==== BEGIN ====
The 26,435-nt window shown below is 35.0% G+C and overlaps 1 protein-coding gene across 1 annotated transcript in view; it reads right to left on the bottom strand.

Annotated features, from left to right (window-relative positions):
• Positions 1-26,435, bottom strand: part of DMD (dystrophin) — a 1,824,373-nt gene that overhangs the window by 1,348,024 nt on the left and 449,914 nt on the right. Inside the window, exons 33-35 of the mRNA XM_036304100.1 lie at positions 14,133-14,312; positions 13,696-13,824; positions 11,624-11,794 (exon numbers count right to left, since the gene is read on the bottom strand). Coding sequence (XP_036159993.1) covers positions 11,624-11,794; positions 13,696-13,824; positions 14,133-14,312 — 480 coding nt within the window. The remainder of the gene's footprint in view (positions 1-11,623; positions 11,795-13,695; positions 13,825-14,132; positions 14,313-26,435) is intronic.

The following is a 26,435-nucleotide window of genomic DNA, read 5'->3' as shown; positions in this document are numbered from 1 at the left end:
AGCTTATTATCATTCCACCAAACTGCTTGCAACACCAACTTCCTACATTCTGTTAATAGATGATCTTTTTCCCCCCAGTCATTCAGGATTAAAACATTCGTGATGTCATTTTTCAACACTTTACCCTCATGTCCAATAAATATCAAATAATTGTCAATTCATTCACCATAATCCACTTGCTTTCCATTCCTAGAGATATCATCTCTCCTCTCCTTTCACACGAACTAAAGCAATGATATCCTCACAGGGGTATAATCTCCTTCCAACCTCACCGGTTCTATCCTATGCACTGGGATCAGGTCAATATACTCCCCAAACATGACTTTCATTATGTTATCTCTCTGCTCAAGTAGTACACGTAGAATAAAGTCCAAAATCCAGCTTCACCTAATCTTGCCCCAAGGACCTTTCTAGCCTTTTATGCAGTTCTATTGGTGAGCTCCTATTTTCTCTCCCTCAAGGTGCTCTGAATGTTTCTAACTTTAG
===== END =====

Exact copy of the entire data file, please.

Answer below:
The 26,435-nt window shown below is 35.0% G+C and overlaps 1 protein-coding gene across 1 annotated transcript in view; it reads right to left on the bottom strand.

Annotated features, from left to right (window-relative positions):
• Positions 1-26,435, bottom strand: part of DMD (dystrophin) — a 1,824,373-nt gene that overhangs the window by 1,348,024 nt on the left and 449,914 nt on the right. Inside the window, exons 33-35 of the mRNA XM_036304100.1 lie at positions 14,133-14,312; positions 13,696-13,824; positions 11,624-11,794 (exon numbers count right to left, since the gene is read on the bottom strand). Coding sequence (XP_036159993.1) covers positions 11,624-11,794; positions 13,696-13,824; positions 14,133-14,312 — 480 coding nt within the window. The remainder of the gene's footprint in view (positions 1-11,623; positions 11,795-13,695; positions 13,825-14,132; positions 14,313-26,435) is intronic.

The following is a 26,435-nucleotide window of genomic DNA, read 5'->3' as shown; positions in this document are numbered from 1 at the left end:
AGCTTATTATCATTCCACCAAACTGCTTGCAACACCAACTTCCTACATTCTGTTAATAGATGATCTTTTTCCCCCCAGTCATTCAGGATTAAAACATTCGTGATGTCATTTTTCAACACTTTACCCTCATGTCCAATAAATATCAAATAATTGTCAATTCATTCACCATAATCCACTTGCTTTCCATTCCTAGAGATATCATCTCTCCTCTCCTTTCACACGAACTAAAGCAATGATATCCTCACAGGGGTATAATCTCCTTCCAACCTCACCGGTTCTATCCTATGCACTGGGATCAGGTCAATATACTCCCCAAACATGACTTTCATTATGTTATCTCTCTGCTCAAGTAGTACACGTAGAATAAAGTCCAAAATCCAGCTTCACCTAATCTTGCCCCAAGGACCTTTCTAGCCTTTTATGCAGTTCTATTGGTGAGCTCCTATTTTCTCTCCCTCAAGGTGCTCTGAATGTTTCTAACTTTAG